I’m honoured to be speaking to you along with my colleagues, friends and people within our optometric community whom I respect and admire for the impact they have on our profession. I will start us off in my capacity with the World Council of Optometry (WCO) to give you a global perspective of myopia and the impact that its upcoming epidemic will have on our patients, our practices, but even more so its impact the world over. I hope to illustrate to you the etiology, some new findings and current realities, and the risks to adult vision.
I think it is important, first, for everyone to have a brief history, specifically of WCO’s role and its relationship with myopia and myopia control and how central it is to this talk in a broader sense.
The reason WCO is important to us in Canada is because even though we are the beneficiaries of all those who have created our position and our role in the Canadian healthcare system, there currently is no official national strategy on vision care in Canada. One of the reasons that Canada is not mandated to have one is because the vision care sector has virtually no presence at the World Health Organization. There is no secretariat or office dedicated to vision. As a matter of fact, we are under Non-Communicable Diseases and currently in Disabilities and Rehabilitation. It’s actually very difficult to find us there!
Because there is no such directive from the WHO to its member countries, including Canada, there is no formal national mandate. This is a bigger issue globally where optometry is often not recognized as a healthcare player, including in much of Africa, Asia and Latin America. And you will be shocked to hear that even France does not recognize our profession and, as a matter of fact, it’s illegal to be an optometrist in France.
The World Health Organization estimates that 285 million people suffer from moderate to severe vision loss with 39 million considered blind. Of these, 123 million or 43% have uncorrected distance refractive errors. Uncorrected refractive error is the leading cause of visual impairment globally which places a financial burden on the economy, is a significant contributing factor to poverty, and is avoidable.
Our WCO Councils and Presidents have done a tremendous job of advocacy with our federal governments in recent years. In the last 15 years, Canada has signed on to the only two WHO-recognized vision care sector programs: VISION 2020: The Right To Sight, and the Global Action Plan for the Prevention of Avoidable Blindness and Visual Impairment 2014 to 2019, where the goal is to reduce avoidable blindness by 25% by 2019.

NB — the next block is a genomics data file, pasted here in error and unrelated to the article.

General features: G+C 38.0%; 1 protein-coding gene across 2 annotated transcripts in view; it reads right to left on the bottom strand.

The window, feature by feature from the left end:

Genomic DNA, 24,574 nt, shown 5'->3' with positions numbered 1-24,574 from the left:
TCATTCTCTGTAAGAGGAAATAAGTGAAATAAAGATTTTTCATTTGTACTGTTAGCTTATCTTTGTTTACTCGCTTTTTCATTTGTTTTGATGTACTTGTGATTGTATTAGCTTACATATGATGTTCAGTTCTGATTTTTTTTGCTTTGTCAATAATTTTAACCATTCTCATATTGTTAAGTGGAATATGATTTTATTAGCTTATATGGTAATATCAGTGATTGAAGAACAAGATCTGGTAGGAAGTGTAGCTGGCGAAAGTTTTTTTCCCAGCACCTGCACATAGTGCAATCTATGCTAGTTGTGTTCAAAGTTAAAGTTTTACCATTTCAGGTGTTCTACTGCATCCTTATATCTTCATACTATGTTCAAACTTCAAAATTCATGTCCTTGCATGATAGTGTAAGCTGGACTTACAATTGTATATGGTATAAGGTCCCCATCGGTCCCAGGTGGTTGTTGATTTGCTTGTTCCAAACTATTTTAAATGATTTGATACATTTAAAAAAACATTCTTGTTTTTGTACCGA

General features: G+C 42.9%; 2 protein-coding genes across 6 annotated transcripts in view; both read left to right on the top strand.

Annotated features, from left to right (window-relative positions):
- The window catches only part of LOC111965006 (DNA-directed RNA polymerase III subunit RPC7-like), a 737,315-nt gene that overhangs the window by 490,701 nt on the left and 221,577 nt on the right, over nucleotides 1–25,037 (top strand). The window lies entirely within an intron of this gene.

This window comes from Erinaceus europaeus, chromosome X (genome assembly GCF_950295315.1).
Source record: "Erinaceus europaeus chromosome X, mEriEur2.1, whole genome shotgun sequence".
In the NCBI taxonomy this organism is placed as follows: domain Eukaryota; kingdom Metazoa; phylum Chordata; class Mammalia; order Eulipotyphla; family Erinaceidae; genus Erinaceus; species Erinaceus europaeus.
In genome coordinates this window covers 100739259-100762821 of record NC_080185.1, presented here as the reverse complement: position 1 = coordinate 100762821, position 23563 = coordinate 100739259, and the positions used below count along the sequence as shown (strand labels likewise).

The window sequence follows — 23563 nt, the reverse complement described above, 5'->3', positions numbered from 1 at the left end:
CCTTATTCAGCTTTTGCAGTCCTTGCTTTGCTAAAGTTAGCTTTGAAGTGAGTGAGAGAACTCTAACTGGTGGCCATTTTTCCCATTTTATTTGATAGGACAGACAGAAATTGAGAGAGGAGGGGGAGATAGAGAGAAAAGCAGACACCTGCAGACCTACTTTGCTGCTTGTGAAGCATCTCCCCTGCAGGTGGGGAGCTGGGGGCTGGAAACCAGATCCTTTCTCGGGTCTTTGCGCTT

So why is WCO and its relationship with the WHO important to us as Canadian optometrists? The next wave of WHO Sustainable Development Goals will be passed at the General Assembly for the WHO in 2020 and one item under the mandate of the new Director General is Universal Health Coverage. It is our aim, along with our partners in the International Agency for the Prevention of Blindness, to have the vision care sector recognized globally by the WHO within the broader public health arena. That has never happened before, and if we don’t get in this time it will be 10 years before we have another chance at this.
This directive runs until 2030. We have the attention of WHO and this directive is not being led by ophthalmology, and that is a first. Having such a WHO directive given to the federal government officially opens the door for formal dialogue for a National Vision Care strategy that is good for the public and our profession.
Remember, we own myopia and this impending crisis is ours to lead. But if we don’t take the lead, others are already lining up to own it. Along with the Brien Holden Vision Institute, the WCO recently announced Myopia Awareness Week for 2019. There are details to follow.
I felt it imperative to lay the groundwork for this talk by giving everyone an update on how optometry is recognized globally and what role we need to play in the management of myopia both here in Canada and globally.
OD, President, World Council of Optometry